“We lost the last game of the season in 1937 to the Redskins and finished second, and the next year we beat them 36-0 on the last day to win our division. In the second game of the season in 1939 we played a scoreless tie, and a few games later we battled them at home. We won 9-7 when their kicker, Bo Russell, missed a field goal in the final seconds. In those years, the Redskin Marching Band sat in the centre field area of the Polo Grounds and half of them cheered when the kick went up, thinking it was good, while the other half moaned, thinking it was bad. George Presto Marshall who owned the Redskins, believed the half that cheered. The referee was a Providence, Rhode Island postmaster and as soon as Marshall got back to Washington, he tried to get him fired.”
Lon Evans was a Hall of Fame guard who played for the Packers in the 1930s. Later he was to become Sheriff of Tarrant County, Fort Worth, Texas. On the wall of his office was a replica of a letter sent to Henry Ford on April 14th, 1934 that reads in scrawling script.
While I still have breath in my lungs I will tell you what a dandy car you make. I have drove Fords exclusively when I could get away with one. For sustained speed and freedom from trouble the Ford has got every other car skinned and even if my business hasn’t been strictly legal it don’t hurt “anything” to tell you what a fine car you got in the V8”.
Yours truly, Clyde Champion Barrow
A footnote beneath the signature states, “On May 25th, only slightly more than a month after receipt of this letter, Clyde Barrow and Bonnie Parker were ambushed and killed on a lonely road between Gibsland and Sailesin, Louisiana.”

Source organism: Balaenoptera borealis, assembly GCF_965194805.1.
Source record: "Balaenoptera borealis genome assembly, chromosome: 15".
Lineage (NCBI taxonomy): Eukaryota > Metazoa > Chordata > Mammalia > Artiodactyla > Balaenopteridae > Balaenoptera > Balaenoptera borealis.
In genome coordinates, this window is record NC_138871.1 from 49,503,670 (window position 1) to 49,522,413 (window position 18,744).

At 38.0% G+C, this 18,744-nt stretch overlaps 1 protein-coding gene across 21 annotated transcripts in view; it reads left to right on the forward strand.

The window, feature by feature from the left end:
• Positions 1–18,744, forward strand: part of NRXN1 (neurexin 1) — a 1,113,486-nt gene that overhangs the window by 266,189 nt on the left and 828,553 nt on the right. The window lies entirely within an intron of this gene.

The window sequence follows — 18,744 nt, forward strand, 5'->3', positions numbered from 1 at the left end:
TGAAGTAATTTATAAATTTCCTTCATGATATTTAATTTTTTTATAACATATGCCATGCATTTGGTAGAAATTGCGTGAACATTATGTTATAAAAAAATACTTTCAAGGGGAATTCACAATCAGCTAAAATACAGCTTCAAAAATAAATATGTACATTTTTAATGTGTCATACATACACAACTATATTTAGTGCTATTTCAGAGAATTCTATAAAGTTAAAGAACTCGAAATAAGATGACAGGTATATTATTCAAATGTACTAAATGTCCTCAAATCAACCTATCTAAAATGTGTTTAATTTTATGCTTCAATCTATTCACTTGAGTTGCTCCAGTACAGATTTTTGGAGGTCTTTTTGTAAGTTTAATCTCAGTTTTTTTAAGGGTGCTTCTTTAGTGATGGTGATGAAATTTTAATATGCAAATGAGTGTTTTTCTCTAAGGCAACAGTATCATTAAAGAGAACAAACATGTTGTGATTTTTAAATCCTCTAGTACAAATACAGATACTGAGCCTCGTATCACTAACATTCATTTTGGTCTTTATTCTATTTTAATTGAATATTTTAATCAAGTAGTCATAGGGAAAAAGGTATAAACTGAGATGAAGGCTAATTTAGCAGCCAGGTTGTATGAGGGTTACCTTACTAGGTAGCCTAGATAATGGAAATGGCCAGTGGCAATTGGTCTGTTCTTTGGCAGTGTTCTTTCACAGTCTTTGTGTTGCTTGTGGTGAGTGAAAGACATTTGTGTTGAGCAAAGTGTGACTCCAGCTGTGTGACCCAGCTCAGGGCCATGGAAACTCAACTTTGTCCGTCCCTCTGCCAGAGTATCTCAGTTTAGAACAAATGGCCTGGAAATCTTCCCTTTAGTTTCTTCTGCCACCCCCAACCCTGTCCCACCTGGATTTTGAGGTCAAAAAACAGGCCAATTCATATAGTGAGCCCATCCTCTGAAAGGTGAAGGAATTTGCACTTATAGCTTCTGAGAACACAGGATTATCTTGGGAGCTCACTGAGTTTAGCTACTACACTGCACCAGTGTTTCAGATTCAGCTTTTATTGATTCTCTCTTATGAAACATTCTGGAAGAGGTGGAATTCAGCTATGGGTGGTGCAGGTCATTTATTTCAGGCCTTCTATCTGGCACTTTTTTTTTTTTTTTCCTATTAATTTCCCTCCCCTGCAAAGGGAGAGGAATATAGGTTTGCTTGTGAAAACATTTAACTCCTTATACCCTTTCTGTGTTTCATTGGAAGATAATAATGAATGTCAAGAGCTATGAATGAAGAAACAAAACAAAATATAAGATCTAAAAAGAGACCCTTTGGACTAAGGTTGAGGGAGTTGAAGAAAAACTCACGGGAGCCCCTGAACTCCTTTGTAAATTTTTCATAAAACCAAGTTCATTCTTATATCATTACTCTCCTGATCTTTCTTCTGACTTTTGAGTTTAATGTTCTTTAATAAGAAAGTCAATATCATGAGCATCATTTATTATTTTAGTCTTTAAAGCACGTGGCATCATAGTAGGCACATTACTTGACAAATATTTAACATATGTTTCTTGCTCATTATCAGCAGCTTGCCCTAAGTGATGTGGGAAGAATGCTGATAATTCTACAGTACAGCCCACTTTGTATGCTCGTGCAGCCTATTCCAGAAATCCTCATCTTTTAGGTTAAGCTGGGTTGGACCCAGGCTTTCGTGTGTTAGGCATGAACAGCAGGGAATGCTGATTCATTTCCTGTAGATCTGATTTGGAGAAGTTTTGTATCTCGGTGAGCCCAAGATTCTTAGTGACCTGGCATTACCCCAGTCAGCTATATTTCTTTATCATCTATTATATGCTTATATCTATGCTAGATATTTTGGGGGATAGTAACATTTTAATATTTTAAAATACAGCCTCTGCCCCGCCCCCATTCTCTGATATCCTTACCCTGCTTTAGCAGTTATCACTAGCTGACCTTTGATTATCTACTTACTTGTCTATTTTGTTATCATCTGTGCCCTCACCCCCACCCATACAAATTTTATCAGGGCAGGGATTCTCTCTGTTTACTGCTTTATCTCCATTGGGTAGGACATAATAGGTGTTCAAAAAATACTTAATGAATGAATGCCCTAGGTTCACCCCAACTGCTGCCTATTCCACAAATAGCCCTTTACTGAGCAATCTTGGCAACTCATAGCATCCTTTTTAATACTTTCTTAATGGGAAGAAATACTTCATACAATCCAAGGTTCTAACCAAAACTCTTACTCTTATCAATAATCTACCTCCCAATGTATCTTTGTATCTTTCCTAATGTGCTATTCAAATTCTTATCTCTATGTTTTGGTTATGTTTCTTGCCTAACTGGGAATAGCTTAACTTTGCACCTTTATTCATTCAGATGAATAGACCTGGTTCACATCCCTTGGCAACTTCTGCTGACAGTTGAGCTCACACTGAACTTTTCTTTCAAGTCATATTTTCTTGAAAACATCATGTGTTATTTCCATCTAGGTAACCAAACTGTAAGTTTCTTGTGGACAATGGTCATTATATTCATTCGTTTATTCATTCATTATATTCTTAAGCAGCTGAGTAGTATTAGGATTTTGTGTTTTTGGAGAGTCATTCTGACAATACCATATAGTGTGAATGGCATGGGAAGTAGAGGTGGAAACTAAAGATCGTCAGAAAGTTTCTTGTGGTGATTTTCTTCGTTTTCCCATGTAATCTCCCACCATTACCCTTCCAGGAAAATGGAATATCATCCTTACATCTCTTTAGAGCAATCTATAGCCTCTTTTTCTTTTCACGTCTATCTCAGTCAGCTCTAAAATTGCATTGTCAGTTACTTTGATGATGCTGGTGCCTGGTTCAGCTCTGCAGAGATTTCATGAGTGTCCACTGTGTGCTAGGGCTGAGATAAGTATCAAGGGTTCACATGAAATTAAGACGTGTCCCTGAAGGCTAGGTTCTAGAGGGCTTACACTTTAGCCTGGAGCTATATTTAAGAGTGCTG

Henry Ford must have got a kick out of receiving this letter.
“My first year with the Giants was 1958 and I remember going out to training camp in Salem, OR. The second or third day there I went to a team meeting in the evening. We had had two practises that day, and some of us went out for refreshments before the meeting. The room was rather noisy and boisterous. One of our coaches, Johnny Dell Isola, was taking roll and was having trouble getting the place quietened down. But when the door opened, a man I hadn’t met yet walked in and a hush fell over the room. I turned to the guy next to me, Don Heinrich, and asked, “Who the hell is that?” Don said, “That’s Vince Lombardi, and you’ll soon understand why people get so quiet when he’s around.”
“Just working under Vince Lombardi was the greatest opportunity I ever had. He made so much sense. You were really prepared when you got out on the field. In five days, I learned more from him than I had in 12 years of Pro football.”
“I play for the love of the game, the love of money, and the fear of Lombardi.”
“When he says, “sit down” I don’t look for a chair.”
“For every pass I caught in a game, I caught a thousand in practice.”
“Tom Landry is a perfectionist. If he was married to Raquel Welch, he’d expect her to cook.”
“With Tarkenton, you have to have an exceptionally good third and forty offense.”
“We went home in disbelief.”